Listen to a Amos ‘n’ Andy Radio Show episode by clicking on a link below:
First Episode: March 19, 1928 (But essentially the same show had aired on WGN from January 12, 1926. Those episodes aren’t considered here as the name of the series at that time was “Sam ‘N’ Henry” and not “Amos ‘N’ Andy”)
Last Episode: November 25, 1960
Number of Episodes: Approximately 6646
Network: WMAQ (Chicago, Illinois NBC Affiliate – March 19, 1928 to August of 1929), NBC (August 19, 1929 through May 25, 1948), CBS (October 10, 1948 through End of Series)
Cast Members: Freeman Gosden (Amos Jones), Charles Correll (Andy ‘aka – Andrew Hogg Brown’), Ernestine Wade (Sapphire Stevens), Amanda Randolph (Sapphire’s Mother, Ramona Smith), Johnny Lee (Algonquin J. Calhoun), Harriette Widmer, Elinor Harriot, Terry Howard, Madeline Lee, Lou Lubin, Eddie Green
Announcers: Art Gilmore, Bill Hay, Del Sharbutt, Harlow Wilcox
Sound Effects: Gus Bayz, Ed Ludes, David Light, Frank Pittman
Music: Gaylord Carter, Lud Gluskin, Jeff Alexander’s Orchestra and Chorus
Vocals: The Jubilaires (Theodore Brooks, Caleb Ginyard, John Jennings, George McFadden)
Theme Song: “The Perfect Song” from the 1915 classic film, “Birth of a Nation”
Writers: Freeman Gosden, Charles Correll, Octavus Roy Cohen, Joe Connelly, Bob Fisher, Paul Franklin, Harvey Helm, Shirley Illo, Bob Mosher, Arthur Stander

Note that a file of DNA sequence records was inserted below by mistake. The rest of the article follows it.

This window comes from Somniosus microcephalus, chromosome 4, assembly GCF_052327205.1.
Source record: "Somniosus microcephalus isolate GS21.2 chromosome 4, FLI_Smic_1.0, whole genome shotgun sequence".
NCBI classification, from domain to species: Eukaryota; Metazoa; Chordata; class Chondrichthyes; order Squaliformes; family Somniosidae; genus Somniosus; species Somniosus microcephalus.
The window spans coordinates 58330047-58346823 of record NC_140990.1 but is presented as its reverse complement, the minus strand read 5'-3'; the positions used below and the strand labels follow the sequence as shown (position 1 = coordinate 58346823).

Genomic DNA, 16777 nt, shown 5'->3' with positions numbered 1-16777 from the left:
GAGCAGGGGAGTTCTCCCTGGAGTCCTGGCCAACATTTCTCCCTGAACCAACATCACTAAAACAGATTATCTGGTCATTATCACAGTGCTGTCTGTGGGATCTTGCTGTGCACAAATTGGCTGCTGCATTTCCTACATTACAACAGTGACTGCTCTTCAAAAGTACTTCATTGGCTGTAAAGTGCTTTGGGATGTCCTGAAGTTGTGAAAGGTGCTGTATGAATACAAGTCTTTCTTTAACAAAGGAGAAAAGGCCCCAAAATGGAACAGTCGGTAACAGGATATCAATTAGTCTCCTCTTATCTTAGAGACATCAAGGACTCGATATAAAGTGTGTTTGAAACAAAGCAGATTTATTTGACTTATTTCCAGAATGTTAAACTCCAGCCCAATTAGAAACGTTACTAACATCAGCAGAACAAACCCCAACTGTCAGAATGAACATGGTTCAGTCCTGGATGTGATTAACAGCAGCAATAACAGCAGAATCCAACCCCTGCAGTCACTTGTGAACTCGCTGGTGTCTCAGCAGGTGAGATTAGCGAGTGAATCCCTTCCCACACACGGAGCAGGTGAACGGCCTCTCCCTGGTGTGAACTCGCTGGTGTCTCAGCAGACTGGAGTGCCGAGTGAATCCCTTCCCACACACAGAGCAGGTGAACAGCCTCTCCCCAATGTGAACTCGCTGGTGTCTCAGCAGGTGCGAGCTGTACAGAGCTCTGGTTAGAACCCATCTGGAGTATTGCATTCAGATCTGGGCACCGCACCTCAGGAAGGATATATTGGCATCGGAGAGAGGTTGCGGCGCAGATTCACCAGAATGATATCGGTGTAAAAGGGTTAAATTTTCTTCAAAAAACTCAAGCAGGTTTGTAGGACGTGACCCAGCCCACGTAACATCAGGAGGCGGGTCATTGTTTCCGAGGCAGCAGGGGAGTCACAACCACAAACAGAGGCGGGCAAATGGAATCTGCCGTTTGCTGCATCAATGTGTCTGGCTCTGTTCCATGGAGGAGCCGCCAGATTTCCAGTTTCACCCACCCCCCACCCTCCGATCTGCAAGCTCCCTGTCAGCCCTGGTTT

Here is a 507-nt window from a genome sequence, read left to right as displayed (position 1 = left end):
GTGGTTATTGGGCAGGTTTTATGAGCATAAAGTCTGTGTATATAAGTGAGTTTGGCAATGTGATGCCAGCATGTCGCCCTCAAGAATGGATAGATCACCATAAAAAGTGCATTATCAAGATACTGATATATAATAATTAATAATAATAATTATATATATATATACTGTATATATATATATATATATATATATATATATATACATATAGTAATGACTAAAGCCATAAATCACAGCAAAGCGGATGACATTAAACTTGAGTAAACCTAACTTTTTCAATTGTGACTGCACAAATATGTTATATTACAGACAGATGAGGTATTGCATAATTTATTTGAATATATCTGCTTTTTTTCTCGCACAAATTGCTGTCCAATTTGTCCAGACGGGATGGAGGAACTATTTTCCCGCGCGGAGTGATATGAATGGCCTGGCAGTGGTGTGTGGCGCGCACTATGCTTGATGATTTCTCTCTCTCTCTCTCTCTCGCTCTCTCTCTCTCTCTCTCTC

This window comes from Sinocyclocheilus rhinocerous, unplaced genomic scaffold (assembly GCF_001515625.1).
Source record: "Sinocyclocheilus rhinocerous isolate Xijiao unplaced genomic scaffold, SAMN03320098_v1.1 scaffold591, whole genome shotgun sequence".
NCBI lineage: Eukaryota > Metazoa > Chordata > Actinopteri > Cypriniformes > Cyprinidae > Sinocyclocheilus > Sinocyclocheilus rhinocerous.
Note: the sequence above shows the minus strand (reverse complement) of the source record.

Sponsor: Campbell Soups, Lever Brothers, Pepsodent, Rexall Drugs, Rinso
Typical Episode Length: 15 minutes till 1943, 30 minutes thereafter
At its peak, Amos ‘N’ Andy had 40 million listeners which accounted for nearly 1/3 of the U.S. population at the time!
The storyline is about two black men struggling to survive the depression by running a taxi company with only one taxi! They had only one cab and it was missing a windshield. That explains their naming of the company as “Fresh Air Taxi”. Amos and Andy were portrayed as stereotypical black men by two white guys. You certainly wouldn’t hear or see anything like that today but it was very common in those days before political correctness. White men performing as people of color were called “Minstrels” and they had been extremely popular in the days of vaudeville. There were objections to the series from the African-American community but they were insufficient in number to have any real effect on the network executives’ decision to keep airing the hit show.
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